Employment has its share of issues, but it also has a ton of lessons for freelancers. This is especially true on the communication front, since you’re likely working with people who are employed themselves and/or working in an employed environment.
Learning how to shape our styles and habits to meld with the employment standard can be incredibly helpful.
- You’ll avoid miscommunication (which can be costly).
- You’ll keep things running at an efficient pace.
- You’ll have an easier time enforcing and maintaining your boundaries.
So here are a few freelance-friendly lessons I learned in my 12-ish years employed in a 9-5.
Assumptions can be the death of even the best project.
When I worked in hospital SaaS, I saved myself multiple times by sharing my reasons for making decisions or additional information that added context. This was in working with project managers, developers, hospital leadership, and my own managers.
As a freelancer, over-communication can also be as simple as reminders of your work hours, terms of your contract, or scope of your responsibilities.
If anything feels off, rushed, or frustrating, there’s a good chance it’s an opportunity to take a step back, think of what might be going wrong, and add additional color or context to a situation.
Pro tip: This is why the skill of concise communication is so important. Lead with the main idea and remember to keep things short and tight so you’re not wasting people’s time and attention. (i.e. short sentences, bullet lists, etc.)
Do it in writing
I learned this from one of my first managers as a self-preservation tactic (because people are shady). But even in situations where there’s little threat to your professional well being, writing (or any recorded communication) can be ridiculously valuable.
This can mean clearly laying your thoughts out in a Slack message or following up on a call with a quick email recap.
These days especially, people are distracted and their attention is scattered, so having something in writing can be helpful down the line.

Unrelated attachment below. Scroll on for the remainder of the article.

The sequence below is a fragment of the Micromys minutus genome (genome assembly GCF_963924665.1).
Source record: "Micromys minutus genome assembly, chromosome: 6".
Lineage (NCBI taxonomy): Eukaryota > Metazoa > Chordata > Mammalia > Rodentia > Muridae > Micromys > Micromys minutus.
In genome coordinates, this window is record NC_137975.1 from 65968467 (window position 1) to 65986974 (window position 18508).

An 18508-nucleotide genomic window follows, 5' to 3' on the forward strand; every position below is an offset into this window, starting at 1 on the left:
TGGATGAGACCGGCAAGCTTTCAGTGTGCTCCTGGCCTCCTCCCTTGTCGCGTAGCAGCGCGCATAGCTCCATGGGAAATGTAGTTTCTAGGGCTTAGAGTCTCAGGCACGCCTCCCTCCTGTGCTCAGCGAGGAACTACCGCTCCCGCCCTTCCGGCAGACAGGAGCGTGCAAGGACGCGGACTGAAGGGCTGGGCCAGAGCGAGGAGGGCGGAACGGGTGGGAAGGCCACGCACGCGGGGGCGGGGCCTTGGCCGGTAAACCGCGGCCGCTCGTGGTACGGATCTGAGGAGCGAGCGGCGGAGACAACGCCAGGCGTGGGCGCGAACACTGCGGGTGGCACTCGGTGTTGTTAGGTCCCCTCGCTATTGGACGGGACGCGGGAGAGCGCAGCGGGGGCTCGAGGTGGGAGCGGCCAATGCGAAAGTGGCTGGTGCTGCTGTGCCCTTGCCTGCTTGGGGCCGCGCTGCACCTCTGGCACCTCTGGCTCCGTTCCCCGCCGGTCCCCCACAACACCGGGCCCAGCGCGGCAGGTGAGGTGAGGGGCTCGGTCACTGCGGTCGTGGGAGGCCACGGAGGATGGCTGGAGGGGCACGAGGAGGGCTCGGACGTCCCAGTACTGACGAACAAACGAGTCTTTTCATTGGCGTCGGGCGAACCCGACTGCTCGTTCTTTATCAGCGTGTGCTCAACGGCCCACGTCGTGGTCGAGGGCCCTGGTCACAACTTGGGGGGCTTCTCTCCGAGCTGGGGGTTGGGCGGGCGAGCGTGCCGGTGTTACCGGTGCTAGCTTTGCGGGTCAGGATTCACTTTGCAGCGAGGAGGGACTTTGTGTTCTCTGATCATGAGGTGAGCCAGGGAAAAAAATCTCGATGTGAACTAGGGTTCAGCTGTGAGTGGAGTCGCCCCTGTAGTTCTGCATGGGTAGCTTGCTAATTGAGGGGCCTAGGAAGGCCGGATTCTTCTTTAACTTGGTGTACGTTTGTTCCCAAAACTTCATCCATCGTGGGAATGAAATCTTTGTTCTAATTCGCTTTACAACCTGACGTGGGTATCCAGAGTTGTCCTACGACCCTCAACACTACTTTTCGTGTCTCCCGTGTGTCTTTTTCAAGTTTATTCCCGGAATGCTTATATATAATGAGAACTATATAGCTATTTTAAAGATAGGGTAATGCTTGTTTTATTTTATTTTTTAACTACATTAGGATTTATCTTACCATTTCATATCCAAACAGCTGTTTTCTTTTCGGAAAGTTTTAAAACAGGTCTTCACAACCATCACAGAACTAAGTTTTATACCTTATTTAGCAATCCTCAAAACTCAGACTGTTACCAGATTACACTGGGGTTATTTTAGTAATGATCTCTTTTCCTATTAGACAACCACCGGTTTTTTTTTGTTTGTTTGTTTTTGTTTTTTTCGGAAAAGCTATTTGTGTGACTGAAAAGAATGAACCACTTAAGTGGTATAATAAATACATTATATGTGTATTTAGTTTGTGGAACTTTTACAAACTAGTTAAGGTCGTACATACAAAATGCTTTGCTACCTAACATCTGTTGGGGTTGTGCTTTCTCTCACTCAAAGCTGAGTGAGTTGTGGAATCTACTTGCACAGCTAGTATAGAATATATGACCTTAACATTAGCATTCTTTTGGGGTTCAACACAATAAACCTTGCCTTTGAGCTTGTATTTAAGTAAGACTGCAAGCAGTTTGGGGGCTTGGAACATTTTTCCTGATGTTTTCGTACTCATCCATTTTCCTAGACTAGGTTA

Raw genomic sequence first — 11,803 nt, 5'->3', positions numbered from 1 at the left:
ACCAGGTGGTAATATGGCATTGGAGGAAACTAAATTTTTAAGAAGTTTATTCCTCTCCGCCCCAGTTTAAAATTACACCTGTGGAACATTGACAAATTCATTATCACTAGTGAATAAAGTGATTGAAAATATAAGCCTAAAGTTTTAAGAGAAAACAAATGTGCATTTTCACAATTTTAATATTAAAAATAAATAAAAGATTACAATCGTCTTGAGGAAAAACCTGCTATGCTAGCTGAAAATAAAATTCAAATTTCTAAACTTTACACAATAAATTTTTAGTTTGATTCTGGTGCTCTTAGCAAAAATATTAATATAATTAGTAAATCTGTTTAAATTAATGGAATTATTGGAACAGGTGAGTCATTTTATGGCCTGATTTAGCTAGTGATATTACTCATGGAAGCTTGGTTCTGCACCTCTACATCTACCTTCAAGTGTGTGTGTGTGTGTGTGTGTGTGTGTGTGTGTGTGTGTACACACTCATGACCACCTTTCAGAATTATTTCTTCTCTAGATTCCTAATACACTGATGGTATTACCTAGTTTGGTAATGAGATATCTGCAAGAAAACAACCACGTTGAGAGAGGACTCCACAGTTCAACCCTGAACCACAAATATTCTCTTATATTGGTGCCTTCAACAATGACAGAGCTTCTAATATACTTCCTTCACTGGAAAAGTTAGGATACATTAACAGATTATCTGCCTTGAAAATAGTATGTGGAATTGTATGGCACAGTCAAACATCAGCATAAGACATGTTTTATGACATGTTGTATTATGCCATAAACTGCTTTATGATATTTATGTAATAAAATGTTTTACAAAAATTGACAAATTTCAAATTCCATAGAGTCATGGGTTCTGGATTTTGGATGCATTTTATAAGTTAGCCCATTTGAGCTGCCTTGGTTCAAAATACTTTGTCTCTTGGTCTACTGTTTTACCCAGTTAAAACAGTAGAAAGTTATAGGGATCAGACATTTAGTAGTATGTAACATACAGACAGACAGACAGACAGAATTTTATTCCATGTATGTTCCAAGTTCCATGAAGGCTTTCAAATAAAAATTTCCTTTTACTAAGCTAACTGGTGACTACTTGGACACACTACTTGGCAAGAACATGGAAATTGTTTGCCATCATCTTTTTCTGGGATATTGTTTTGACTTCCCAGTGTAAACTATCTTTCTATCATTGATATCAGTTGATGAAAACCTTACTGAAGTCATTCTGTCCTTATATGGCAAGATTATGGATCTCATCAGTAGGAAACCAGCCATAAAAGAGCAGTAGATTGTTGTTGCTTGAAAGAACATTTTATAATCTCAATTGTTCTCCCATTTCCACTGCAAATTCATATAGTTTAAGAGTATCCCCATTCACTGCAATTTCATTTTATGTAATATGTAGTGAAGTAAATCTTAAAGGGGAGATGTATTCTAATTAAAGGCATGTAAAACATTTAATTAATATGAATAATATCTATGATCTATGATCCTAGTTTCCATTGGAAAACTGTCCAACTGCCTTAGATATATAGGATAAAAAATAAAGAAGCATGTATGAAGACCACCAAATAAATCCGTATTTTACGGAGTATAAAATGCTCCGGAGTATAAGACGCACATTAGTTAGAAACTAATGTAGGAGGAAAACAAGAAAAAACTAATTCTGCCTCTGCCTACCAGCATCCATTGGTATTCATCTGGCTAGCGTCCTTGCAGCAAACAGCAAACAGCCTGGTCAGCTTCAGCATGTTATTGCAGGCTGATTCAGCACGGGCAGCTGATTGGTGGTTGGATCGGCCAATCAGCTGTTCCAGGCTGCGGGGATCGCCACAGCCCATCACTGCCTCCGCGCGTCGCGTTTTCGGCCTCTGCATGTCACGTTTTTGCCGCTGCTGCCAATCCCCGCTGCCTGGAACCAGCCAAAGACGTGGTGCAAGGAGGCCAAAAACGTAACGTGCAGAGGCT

I’ve found people are more open to this from me as a freelancer, but it was helpful even back in my office days.
If you don’t feel like you fully understand someone’s roles, objectives, or even something as simple as why they’re using a specific tool, ask. As a freelancer with less insight into an org’s history or day-to-day operations, the right question can add a ridiculous amount of context to your work.
For example, a basic question I ask around all the content I create is how it will be used.
Finding out that a blog is going to be used for an upcoming conference sponsorship package means a client might also need case studies, articles, or thought leadership pieces. Learning that an email template is going to be used for a sales team working in Salesforce means I can suggest longer sequences for Pardot.
Questions slow things down, which can be tricky on the employment side, but as a freelancer, part of your job is to take control of the pacing of a project to improve outcomes…so ask away (and don’t be afraid to rephrase and clarify).
Get multiple perspectives
The difference in perspective between someone outside a project and someone working on it up close can be as far as east from west. Back in my office days, I’d hear about some hot new initiative that, when you started talking to the people doing the work? Was a complete wreck.
The same goes for freelance interactions.
I’ve started work on a writing project that seemed straightforward, only to find out later that it was just the tip of the iceberg of much bigger content issues.
And that’s fine! It’s part of the discovery process and the reality of working with a client over time. As long as you’re always listening (and proactively asking questions) to get perspectives from multiple angles, you’ll be in the best position to deliver the results and value your clients expect.
So what communications lessons and skills have you been able to translate from employment to freelancing? What freelance communication issues do you need help with? Drop them in the comments!
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